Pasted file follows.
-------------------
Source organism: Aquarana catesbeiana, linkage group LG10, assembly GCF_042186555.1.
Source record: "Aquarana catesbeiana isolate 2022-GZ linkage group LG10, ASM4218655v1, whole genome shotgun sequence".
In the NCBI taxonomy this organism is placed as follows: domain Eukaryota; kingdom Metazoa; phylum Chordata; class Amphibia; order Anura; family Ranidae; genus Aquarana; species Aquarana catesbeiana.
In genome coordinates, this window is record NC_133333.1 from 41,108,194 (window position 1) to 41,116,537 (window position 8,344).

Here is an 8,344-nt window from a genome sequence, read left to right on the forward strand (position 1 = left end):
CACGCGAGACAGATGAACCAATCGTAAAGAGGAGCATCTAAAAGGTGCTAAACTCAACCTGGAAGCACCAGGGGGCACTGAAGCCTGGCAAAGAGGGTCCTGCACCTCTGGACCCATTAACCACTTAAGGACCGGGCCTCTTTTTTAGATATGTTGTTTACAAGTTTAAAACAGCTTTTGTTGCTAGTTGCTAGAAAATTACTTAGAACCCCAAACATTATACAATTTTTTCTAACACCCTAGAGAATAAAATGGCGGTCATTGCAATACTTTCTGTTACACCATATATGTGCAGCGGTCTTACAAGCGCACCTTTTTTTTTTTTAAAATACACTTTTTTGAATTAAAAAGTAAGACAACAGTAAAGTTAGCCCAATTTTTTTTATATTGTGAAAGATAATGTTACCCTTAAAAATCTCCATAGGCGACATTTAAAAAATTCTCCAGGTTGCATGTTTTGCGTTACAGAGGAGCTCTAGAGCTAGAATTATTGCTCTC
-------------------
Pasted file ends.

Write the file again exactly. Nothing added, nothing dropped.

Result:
Source organism: Aquarana catesbeiana, linkage group LG10, assembly GCF_042186555.1.
Source record: "Aquarana catesbeiana isolate 2022-GZ linkage group LG10, ASM4218655v1, whole genome shotgun sequence".
In the NCBI taxonomy this organism is placed as follows: domain Eukaryota; kingdom Metazoa; phylum Chordata; class Amphibia; order Anura; family Ranidae; genus Aquarana; species Aquarana catesbeiana.
In genome coordinates, this window is record NC_133333.1 from 41,108,194 (window position 1) to 41,116,537 (window position 8,344).

Here is an 8,344-nt window from a genome sequence, read left to right on the forward strand (position 1 = left end):
CACGCGAGACAGATGAACCAATCGTAAAGAGGAGCATCTAAAAGGTGCTAAACTCAACCTGGAAGCACCAGGGGGCACTGAAGCCTGGCAAAGAGGGTCCTGCACCTCTGGACCCATTAACCACTTAAGGACCGGGCCTCTTTTTTAGATATGTTGTTTACAAGTTTAAAACAGCTTTTGTTGCTAGTTGCTAGAAAATTACTTAGAACCCCAAACATTATACAATTTTTTCTAACACCCTAGAGAATAAAATGGCGGTCATTGCAATACTTTCTGTTACACCATATATGTGCAGCGGTCTTACAAGCGCACCTTTTTTTTTTTTAAAATACACTTTTTTGAATTAAAAAGTAAGACAACAGTAAAGTTAGCCCAATTTTTTTTATATTGTGAAAGATAATGTTACCCTTAAAAATCTCCATAGGCGACATTTAAAAAATTCTCCAGGTTGCATGTTTTGCGTTACAGAGGAGCTCTAGAGCTAGAATTATTGCTCTC